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Questions and opinions about Pick Pocket

Does anyone know the exact formula for Pick Pocket success? It's certainly not a straight percentile die roll. Even at very high PP levels, failure is quite common. It's not just because of critical failures either (is that even a thing in this game?), since even at a skill of 180, it's not uncommon to see a failure rate of 20% or so.

It [i]seems[/i] to be related to the victim's level, and maybe class. I've noticed that commoners have a failure rate that more or less matches a straight percentile roll, but things get weird with other adventurers, and merchants that have adventurer levels. Thieves seem to be much harder than wizards and fighters from the same area, but I haven't taken the extensive data that would be needed to confirm this.

So anyways, what's the formula? I can't find anyone talking about it, or even acknowledging that it's not a simple percentile check against your PP skill. Just to avoid misunderstanding, I am specifically [i]not[/i] asking for the minimum thresholds needed to steal different items from different slots. I know about those and that is not what I am asking about.


Related question: The consequences of failure are stupidly high, worse than getting your thief killed. A failure basically breaks every merchant and every quest in the whole map. It's completely disproportionate, and totally at odds with the way NPCs react when you get caught stealing out of a drawer or chest. Pick Pocket has zero place in a zero or minimal reload game, which is a shame. Does anyone have their own homebrew rules for reasonable consequences? I'm not asking for a mod, I'm asking for guidelines that could be enforced via quickload and EEKeeper.

Comments

  • DhariusDharius Member Posts: 216
    edited May 2016
    Can't speak about the "formula", but are you sure it makes everyone on the map hostile to you? I thought it only applied to people within line of sight, so it might not necessarily ruin the game...depends on who and where you try to steal? Part of being a decent thief is making a stealthy retreat if things go a bit wrong, after all.

    It might actually be a "good" thing if you like incidents that reduce reputation, for some reason...

  • Clumsy_DwarfClumsy_Dwarf Member Posts: 112
    It is a percentage chance. The better loot you can get, the harder it is to succeed. Some targets, like Ribald, you need that 180-200% to have a reasonable chance but a commoner in the slums, not so much. Just remember, there is always a 1% chance of failure.

    So not quote me, but I think there is a bit of a bonus when you do it from stealth.

  • FringewareFringeware Member Posts: 29
    I appreciate the responses, but...

    I carefully laid out that I know some targets are harder than others. I am asking for the formula, not the qualitative effects, which I already know and already stated that I know. What affects the odds? The level of the victim? The thief's level? Does class matter? Is it the pickpockets score of the target? I'm not at all convinced that weight has any effect (it clearly has an effect on shoplifting, but after stealing a heavy bastard sword 30 times in a row from guard with a PP of only 95, I 'm convinced that weight doesn't matter when actually picking pockets). But if weight does matter, by how much? Surely someone knows the formula.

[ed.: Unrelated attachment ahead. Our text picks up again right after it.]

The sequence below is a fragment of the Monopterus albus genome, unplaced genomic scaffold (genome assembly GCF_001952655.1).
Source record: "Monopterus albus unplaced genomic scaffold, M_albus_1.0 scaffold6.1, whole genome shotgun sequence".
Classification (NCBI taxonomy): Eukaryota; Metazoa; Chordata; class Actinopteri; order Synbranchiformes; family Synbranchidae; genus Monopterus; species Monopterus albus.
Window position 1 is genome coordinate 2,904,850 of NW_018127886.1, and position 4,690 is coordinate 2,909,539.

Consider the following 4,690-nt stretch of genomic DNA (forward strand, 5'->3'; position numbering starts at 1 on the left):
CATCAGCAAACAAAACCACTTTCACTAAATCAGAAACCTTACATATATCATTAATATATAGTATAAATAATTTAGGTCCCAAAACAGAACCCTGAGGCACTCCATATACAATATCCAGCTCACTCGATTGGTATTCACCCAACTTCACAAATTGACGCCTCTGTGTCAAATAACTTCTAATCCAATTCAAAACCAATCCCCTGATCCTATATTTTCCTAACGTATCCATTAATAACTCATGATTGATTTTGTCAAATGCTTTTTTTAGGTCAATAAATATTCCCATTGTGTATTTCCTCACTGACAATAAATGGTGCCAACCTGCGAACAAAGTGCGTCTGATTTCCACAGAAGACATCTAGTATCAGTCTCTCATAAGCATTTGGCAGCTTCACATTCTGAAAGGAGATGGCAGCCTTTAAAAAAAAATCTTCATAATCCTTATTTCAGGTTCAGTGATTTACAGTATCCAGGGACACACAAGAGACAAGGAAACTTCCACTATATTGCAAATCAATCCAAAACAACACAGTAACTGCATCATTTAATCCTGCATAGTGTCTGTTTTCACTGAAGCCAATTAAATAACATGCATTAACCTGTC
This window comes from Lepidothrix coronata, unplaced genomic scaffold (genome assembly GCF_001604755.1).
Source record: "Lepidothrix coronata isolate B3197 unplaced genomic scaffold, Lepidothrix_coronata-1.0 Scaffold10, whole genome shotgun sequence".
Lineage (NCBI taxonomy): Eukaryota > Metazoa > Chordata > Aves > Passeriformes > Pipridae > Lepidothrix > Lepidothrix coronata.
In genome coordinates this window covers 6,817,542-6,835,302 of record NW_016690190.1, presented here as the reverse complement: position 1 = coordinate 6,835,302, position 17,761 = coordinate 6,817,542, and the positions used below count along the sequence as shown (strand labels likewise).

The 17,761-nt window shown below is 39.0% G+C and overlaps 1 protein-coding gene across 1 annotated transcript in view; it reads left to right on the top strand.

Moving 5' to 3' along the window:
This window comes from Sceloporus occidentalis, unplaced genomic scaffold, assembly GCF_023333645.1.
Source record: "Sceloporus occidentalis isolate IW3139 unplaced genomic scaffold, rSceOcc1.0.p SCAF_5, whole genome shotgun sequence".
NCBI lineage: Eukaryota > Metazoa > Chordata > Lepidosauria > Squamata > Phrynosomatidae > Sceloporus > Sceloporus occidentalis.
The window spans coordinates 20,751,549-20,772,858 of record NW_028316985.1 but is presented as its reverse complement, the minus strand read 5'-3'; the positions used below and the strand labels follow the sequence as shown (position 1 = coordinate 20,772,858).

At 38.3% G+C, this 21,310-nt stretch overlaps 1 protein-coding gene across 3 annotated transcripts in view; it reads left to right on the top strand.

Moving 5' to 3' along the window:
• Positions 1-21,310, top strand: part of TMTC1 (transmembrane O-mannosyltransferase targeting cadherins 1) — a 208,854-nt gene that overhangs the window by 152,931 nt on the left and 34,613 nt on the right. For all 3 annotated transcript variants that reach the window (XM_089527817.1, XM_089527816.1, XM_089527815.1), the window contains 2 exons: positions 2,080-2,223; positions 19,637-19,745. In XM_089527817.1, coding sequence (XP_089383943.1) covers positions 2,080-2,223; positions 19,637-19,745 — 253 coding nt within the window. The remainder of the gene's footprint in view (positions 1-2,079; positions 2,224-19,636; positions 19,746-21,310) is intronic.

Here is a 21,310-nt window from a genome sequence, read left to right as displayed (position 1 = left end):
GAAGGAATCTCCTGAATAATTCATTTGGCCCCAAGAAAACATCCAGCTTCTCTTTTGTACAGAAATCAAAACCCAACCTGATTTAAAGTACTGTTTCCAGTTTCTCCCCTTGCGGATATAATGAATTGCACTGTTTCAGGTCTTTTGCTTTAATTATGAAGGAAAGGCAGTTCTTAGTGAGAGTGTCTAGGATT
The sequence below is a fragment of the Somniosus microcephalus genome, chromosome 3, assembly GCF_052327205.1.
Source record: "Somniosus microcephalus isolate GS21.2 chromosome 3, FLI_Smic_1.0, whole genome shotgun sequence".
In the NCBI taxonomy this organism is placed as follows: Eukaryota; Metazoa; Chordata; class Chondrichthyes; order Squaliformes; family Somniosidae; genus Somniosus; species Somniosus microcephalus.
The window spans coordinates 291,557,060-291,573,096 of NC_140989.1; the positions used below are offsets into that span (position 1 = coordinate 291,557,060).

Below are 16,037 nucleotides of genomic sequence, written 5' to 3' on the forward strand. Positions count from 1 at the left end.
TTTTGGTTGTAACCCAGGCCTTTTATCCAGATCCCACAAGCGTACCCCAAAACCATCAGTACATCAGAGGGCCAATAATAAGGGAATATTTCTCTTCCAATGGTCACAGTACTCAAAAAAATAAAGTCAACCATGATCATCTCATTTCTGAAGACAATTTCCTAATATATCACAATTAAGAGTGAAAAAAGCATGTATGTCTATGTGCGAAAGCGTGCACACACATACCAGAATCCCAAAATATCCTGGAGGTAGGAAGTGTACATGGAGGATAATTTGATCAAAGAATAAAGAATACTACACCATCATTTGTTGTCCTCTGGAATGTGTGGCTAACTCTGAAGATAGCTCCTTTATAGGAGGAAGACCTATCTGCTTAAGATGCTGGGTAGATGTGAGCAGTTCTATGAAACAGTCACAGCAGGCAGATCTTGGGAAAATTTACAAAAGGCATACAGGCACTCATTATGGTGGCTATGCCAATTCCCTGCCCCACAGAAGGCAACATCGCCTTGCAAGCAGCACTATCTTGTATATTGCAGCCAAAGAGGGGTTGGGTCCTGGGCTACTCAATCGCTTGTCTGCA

• semiticgodsemiticgod Member, Moderator Posts: 10,881
    I summon @Blackraven, who knows a lot about thieves.

    To answer @Dharius' question, turning neutral people hostile initially only affects people nearby, but the red circles can spread all the way across the map later on. If you turn one commoner hostile and no one else is around, no one else will turn hostile. But if that commoner starts running away, which he almost assuredly will, then everyone in his path will also turn hostile.

    You can contain the damage by charming hostile innocents and quarantining them in remote corners of the map.

  • mf2112mf2112 Member, Moderator Posts: 1,919

    I appreciate the responses, but...

    I carefully laid out that I know some targets are harder than others. I am asking for the formula, not the qualitative effects, which I already know and already stated that I know. What affects the odds? The level of the victim? The thief's level? Does class matter? Is it the pickpockets score of the target? I'm not at all convinced that weight has any effect (it clearly has an effect on shoplifting, but after stealing a heavy bastard sword 30 times in a row from guard with a PP of only 95, I 'm convinced that weight doesn't matter when actually picking pockets). But if weight does matter, by how much? Surely someone knows the formula.

    Not sure if this is still accurate, looks right though.
    https://forums.beamdog.com/discussion/22203/pick-pocket-changes

  • FringewareFringeware Member Posts: 29
    Those are the threshold values I was talking about in the OP. Those don't have anything to do with the odds of success or failure, they just set the minimum PP score you need to be able to even try to get those items. The hardest item on that chart is the weapon slot (95 prereq), but I can steal a sword froma guard at near 100% success with a PP 100 thief. Meanwhile, the same thief fails at about a 85% rate when trying to take a simple potion from Silke, and the failure rate is over 50% when trying to get "easy" objects like gems from certain NPCs. I want to know what is causing that, get some numbers, and be able to make informed choices about how high you need to get your PP.